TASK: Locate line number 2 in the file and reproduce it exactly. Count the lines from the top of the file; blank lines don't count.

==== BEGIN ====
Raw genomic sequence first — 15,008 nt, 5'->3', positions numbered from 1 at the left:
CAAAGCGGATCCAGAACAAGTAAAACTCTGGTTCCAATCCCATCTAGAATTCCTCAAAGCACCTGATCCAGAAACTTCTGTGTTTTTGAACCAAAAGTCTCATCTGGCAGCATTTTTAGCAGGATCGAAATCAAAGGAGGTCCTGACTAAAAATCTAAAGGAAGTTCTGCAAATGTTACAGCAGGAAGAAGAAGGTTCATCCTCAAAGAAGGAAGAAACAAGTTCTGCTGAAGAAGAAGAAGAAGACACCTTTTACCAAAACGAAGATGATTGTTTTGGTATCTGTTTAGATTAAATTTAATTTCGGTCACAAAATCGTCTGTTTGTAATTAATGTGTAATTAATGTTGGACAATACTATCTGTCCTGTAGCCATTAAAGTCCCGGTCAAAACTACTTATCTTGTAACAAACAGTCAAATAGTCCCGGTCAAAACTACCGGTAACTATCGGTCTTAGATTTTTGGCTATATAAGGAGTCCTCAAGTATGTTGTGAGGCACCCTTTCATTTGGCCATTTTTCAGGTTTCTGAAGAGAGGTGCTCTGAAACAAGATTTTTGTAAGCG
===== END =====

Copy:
CAAAGCGGATCCAGAACAAGTAAAACTCTGGTTCCAATCCCATCTAGAATTCCTCAAAGCACCTGATCCAGAAACTTCTGTGTTTTTGAACCAAAAGTCTCATCTGGCAGCATTTTTAGCAGGATCGAAATCAAAGGAGGTCCTGACTAAAAATCTAAAGGAAGTTCTGCAAATGTTACAGCAGGAAGAAGAAGGTTCATCCTCAAAGAAGGAAGAAACAAGTTCTGCTGAAGAAGAAGAAGAAGACACCTTTTACCAAAACGAAGATGATTGTTTTGGTATCTGTTTAGATTAAATTTAATTTCGGTCACAAAATCGTCTGTTTGTAATTAATGTGTAATTAATGTTGGACAATACTATCTGTCCTGTAGCCATTAAAGTCCCGGTCAAAACTACTTATCTTGTAACAAACAGTCAAATAGTCCCGGTCAAAACTACCGGTAACTATCGGTCTTAGATTTTTGGCTATATAAGGAGTCCTCAAGTATGTTGTGAGGCACCCTTTCATTTGGCCATTTTTCAGGTTTCTGAAGAGAGGTGCTCTGAAACAAGATTTTTGTAAGCG